History of Alford Manor House
Alford Manor House was built, we suspect, by John Hopkinson in 1611.
We know that William Cawley was a subsequent owner, who sold the property
on, in maybe as early as 1638, to Sir Robert Christopher. Robert Christopher
fought on the Royalist side in the English Civic War, and was rewarded
with a knighthood in 1660 by the newly restored King Charles II. With
the knighthood came new-found wealth. He was sufficiently wealthy
to leave money in his will for the tomb and alabaster effigy of himself
and his wife which surmounts it, in St. Wilfrid's Church: he also
left funds for the foundation of almshouses in the town and for the
Queen Elizabeth's Grammar School.
The house was inherited by his granddaughter, Lucy, who married John
Manners, Duke of Rutland. Thereafter Alford Manor House was inhabited
by tenants, one of whom was John Higgins, who arrived in about 1820.
He was a friend of Charles Darwin's father, Robert, and was the local
Land Agent. He established his office in the nineteenth century annex
which you can see on the east wing of the house.
It was his descendent, Dorothy Higgins, a doctor and member of Alford
Town Council, who bought the property in 1958 and gifted it to the
town in 1967. Alford Civic Trust was established then to manage and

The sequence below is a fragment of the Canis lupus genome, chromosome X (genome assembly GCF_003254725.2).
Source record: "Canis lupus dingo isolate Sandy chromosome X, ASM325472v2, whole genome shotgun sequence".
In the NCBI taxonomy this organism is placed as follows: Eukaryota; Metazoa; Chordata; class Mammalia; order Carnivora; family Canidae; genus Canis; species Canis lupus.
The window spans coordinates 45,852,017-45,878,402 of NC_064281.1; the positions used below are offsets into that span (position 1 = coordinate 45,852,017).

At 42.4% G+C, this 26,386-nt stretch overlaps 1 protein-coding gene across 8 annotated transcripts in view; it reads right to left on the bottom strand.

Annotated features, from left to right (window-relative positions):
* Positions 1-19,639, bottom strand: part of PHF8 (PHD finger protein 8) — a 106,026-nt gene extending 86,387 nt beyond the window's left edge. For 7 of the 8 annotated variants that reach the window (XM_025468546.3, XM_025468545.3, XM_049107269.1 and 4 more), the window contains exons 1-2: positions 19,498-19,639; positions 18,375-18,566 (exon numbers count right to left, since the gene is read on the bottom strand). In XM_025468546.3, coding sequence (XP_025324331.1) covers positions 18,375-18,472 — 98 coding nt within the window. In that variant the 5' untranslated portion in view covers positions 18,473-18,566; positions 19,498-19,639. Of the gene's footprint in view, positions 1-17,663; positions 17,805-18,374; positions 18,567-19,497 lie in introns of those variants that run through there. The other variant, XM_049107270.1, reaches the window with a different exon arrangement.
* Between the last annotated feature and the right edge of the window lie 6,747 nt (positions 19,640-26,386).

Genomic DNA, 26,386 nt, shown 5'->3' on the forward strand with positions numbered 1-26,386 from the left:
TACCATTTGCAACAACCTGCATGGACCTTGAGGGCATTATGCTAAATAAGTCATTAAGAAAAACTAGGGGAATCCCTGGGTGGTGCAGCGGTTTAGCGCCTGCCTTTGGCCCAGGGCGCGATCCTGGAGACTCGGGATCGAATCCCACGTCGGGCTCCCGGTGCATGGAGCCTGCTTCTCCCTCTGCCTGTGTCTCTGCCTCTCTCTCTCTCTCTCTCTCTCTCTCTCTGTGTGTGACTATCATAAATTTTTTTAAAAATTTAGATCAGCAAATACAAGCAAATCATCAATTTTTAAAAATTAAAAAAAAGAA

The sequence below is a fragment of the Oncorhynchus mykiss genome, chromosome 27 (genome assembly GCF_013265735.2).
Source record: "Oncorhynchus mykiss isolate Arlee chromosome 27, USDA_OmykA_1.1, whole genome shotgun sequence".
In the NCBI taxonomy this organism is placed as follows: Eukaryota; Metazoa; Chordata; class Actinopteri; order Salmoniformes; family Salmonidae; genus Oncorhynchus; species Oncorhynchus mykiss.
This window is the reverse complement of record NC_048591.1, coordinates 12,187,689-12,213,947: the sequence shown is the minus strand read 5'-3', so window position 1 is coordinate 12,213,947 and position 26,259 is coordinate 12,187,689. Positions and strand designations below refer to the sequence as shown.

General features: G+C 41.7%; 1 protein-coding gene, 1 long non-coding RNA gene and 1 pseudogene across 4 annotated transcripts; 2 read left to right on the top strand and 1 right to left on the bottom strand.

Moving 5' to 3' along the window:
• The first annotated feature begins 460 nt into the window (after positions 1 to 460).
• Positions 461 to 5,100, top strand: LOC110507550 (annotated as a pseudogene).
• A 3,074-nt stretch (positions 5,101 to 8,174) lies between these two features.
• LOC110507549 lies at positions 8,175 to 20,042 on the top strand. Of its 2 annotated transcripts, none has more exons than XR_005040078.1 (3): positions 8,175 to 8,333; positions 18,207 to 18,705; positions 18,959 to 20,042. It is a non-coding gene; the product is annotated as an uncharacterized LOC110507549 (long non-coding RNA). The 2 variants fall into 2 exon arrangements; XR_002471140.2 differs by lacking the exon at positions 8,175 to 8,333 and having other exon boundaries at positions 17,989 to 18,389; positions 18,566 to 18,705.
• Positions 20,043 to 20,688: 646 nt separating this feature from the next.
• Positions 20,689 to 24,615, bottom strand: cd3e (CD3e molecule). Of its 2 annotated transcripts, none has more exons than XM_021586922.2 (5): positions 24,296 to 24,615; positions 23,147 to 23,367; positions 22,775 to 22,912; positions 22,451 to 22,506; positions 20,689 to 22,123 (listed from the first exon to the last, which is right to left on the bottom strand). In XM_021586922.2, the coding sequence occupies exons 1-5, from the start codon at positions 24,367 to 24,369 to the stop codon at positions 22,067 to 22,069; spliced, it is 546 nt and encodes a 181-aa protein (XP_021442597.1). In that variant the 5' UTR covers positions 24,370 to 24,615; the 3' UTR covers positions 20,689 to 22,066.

look after the property.
The house itself is unusual in its construction: most properties of
the period were built, using a wooden frame with wattle and daub infill,
or with a brick infill, so that the wooden beams would be visible
from the outside as well as from inside the property. However, Alford
Manor House was encased in brick, and the brick was not merely ornamental:
it was tied into the structure of the building via wall plates and
Before the major restoration of 2003-2006, which cost £1.7 million,
it was mistakenly believed that the house started life in 1540 as
a mud-and-stud building which was later encased in brick: we now know
this to be incorrect. Unusually, for a house of this size, it has
a thatched roof, and this makes Alford Manor House reputedly the largest
thatched manor house in England. The unusual composite construction
makes it, from a structural point of view, one of the most important
buildings in the country too. The wooden frame and reed and plaster
walls look back to the architecture of the middle ages and Tudor times.
The restoration work was timely: it was revealed that many of the
wall-plates had rotted away and that many of the floor joists were
no longer in contact with the walls, so that both walls and floors
could have collapsed at any moment.
The high cost of maintaining the building was met, in the early days
of the Civic Trust, by renting out the first floor to Lincolnshire
Wildlife Trust, and by establishing Alford Folk Museum on the remaining
floors: when the Wildlife Trust vacated the premises the museum spread
to the first floor as well. Both provided a useful income flow.
The artefacts are now in store so that the house itself, which is
the most important and notable asset, can become the focal point of
public attention, and so that visitors can see what has been achieved
with the £1.7 million. Many of the artefacts will be returned
next year, but the main intention is to furnish the rooms in period
style, thus enhancing the visitor experience.
All this, of course, depends upon the necessary finances being available,
which is why we depend chiefly on you, the public, for patronage and
donations, both of which are highly appreciated.